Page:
Reader Question: "Help! My 4-year-old grandson, Ryan, gets tons of gifts—everything imaginable—from his other grandparents, and I can’t afford to keep up. When he sees me, he asks me, 'What did you bring me?' and it sends shivers up my spine."
Sandi says: Oh, I feel your pain. Sometimes grandparenting can feel just like a competitive sport. Or worse, like a bad day in seventh grade. Who knew when we signed on that we were going to someday have to feel like uncool middle-schoolers again?
But there’s good news, Grandma. And it’s something you already knew: money really doesn’t buy relationships. Even little children, who are dazzled by shiny objects, know when they are truly loved, and when somebody is paying attention to them—and that, fortunately, is still free.
The trick is to not disparage the toys bestowed on little Ryan, but to look instead for all the good things that you bring to his life—which, luckily, are all there just because you’re you, and you love him.
Instead of being the “buying” grandma, tell yourself you’re the “fun-loving” grandma, or the one who makes up stories or who dances with him. You can be the person who snuggles him and reads stories, or who tells him fun facts about his mom when she was little. Maybe you and he go on long, meandering walks, being willing to stop and look at every stick and stone along the way. (My grandkids love the city walks where we take a nickel, and flip it at each corner: heads, we turn left; tails, we turn right.) Or maybe the two of you love to make a big mess in the kitchen baking cookies. Instead of feeling bitter about the toys others give, take them out and play with them alongside him.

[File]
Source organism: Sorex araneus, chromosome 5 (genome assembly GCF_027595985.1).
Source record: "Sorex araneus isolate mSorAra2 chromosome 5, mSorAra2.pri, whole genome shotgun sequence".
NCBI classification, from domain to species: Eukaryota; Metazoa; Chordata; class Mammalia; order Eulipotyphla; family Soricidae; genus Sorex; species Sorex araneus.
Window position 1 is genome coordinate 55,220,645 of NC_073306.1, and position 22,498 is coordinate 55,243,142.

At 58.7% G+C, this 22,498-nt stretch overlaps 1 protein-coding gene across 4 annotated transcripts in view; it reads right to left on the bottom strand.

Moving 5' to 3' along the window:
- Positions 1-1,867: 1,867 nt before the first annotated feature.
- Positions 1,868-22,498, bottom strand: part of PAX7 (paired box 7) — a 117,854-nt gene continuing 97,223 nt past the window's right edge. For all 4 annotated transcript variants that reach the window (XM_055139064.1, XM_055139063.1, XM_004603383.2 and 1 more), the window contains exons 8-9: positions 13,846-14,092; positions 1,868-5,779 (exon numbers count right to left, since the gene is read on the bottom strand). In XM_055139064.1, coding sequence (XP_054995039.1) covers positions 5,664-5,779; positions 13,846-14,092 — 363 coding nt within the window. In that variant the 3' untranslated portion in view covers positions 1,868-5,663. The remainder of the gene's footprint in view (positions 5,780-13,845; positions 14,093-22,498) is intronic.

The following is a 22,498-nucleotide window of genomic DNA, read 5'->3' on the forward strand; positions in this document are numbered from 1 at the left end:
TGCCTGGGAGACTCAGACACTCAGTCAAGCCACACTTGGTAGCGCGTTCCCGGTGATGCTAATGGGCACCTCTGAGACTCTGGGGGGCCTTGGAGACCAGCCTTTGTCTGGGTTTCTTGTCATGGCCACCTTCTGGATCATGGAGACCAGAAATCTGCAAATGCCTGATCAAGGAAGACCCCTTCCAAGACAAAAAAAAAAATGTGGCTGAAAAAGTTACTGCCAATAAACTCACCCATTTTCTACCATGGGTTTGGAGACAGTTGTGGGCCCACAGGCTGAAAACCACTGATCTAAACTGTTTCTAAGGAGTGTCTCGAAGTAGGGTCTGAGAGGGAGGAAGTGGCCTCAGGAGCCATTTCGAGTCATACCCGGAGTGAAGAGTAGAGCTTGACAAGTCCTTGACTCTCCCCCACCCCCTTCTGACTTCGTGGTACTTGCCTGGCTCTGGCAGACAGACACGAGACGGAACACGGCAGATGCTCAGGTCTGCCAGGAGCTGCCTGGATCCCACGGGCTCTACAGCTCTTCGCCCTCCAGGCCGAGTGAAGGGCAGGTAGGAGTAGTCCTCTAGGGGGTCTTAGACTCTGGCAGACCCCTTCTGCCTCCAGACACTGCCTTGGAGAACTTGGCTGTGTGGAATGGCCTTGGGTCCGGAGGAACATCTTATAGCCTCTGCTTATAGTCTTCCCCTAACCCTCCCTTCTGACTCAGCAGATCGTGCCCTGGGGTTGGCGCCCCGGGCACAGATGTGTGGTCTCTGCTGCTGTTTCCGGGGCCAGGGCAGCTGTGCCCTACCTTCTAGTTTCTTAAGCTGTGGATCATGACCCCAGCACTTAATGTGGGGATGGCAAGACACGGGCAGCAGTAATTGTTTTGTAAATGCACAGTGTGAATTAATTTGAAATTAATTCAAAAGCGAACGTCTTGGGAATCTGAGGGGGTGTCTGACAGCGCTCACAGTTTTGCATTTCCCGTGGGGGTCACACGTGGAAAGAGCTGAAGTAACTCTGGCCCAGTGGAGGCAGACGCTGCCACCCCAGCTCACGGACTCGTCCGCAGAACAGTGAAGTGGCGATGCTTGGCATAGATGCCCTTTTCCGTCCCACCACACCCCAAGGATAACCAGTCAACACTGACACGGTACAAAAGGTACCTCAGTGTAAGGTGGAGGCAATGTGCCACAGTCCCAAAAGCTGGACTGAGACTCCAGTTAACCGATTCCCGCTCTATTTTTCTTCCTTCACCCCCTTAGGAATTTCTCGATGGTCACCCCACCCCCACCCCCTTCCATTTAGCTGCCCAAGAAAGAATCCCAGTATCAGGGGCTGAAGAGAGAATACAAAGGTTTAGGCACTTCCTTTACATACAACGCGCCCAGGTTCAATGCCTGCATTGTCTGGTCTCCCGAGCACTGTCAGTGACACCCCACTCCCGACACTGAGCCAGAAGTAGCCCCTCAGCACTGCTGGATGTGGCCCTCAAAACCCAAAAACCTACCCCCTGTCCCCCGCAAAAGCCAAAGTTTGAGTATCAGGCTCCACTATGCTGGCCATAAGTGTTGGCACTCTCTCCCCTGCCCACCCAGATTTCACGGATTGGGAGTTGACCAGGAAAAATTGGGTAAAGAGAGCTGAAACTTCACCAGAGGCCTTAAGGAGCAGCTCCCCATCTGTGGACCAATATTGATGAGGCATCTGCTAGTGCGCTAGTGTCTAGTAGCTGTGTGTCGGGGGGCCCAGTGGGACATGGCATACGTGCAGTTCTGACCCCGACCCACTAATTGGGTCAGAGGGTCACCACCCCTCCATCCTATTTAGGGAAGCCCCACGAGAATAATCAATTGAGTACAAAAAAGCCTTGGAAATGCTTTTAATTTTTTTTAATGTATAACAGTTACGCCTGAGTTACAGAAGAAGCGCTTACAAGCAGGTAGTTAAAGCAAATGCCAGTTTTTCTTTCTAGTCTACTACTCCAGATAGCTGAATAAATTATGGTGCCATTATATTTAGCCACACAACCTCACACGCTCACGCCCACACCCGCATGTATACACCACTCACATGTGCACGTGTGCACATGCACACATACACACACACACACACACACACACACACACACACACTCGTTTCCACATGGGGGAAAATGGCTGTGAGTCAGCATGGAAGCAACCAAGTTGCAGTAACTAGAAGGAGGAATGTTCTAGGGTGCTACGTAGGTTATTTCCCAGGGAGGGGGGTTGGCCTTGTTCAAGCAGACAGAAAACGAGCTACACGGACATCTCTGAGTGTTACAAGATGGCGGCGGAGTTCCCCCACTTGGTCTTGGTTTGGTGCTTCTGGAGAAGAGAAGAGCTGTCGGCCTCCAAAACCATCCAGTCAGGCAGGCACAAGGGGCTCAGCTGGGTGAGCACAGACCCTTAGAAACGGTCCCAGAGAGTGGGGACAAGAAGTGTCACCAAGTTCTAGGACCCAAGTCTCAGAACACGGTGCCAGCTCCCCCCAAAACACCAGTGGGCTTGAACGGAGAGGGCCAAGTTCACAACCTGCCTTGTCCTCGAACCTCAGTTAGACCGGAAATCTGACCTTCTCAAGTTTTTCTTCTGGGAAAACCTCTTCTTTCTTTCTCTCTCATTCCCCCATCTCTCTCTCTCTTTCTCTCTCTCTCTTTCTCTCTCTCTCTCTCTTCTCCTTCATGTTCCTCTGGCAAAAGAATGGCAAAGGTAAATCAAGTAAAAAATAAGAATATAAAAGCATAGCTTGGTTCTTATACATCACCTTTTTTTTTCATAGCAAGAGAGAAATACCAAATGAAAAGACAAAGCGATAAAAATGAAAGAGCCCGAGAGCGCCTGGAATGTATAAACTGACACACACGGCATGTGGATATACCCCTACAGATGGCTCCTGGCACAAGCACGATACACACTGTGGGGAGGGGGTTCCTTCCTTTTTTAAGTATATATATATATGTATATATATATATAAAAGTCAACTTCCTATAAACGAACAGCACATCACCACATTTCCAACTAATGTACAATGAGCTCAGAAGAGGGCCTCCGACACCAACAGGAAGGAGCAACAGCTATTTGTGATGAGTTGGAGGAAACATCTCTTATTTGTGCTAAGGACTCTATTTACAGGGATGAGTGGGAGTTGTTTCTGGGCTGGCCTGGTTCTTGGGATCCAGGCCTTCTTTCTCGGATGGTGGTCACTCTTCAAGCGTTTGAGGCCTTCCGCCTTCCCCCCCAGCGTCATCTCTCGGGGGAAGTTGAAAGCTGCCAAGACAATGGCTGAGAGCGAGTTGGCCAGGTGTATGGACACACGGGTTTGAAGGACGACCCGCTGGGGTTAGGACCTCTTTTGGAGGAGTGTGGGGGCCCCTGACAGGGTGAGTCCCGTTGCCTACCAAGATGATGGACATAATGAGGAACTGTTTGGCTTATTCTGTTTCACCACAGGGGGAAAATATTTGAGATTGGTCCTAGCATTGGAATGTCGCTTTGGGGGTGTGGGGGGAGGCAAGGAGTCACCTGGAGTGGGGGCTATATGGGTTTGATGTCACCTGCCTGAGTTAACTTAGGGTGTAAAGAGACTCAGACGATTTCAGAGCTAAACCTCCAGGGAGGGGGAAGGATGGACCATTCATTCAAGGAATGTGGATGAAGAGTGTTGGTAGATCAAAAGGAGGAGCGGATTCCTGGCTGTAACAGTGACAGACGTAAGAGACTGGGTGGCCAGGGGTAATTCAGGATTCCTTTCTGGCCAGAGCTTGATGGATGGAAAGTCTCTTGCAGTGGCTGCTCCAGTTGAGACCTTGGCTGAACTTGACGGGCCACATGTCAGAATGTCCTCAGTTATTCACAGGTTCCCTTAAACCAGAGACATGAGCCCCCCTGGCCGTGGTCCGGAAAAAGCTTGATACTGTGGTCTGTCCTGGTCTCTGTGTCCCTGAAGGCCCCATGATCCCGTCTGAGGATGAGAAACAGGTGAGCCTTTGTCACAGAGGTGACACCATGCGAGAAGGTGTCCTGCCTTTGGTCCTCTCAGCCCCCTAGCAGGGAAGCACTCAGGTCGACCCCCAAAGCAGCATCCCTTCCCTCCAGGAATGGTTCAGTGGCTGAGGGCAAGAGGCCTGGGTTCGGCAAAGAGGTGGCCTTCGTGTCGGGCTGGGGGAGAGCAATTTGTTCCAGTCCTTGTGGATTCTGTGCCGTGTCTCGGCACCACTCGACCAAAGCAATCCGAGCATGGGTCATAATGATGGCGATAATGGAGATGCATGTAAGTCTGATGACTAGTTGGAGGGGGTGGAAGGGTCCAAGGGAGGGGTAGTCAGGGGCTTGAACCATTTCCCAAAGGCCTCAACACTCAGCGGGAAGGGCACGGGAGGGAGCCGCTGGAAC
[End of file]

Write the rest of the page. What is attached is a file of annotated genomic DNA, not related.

Do this, and you’re teaching him something important about the human heart: toys are one thing, but they’re really best when they’re shared with someone who’s paying attention. And when he says, “What did you bring me?” just laugh and say you’ve brought him 100 kisses, special delivery, and you’re going to kiss his cheeks until the kisses are all gone.
Want to ask Sandi a grandparenting question? Email her at email@example.com
Sandi Kahn Shelton is the mother of three and grandma of four. When she's not playing tic-tac-toe with one of her grandkids, she writes novels.
How well do you get along with your grandchild and other family members? Want to know if your personalities mesh?Find out here.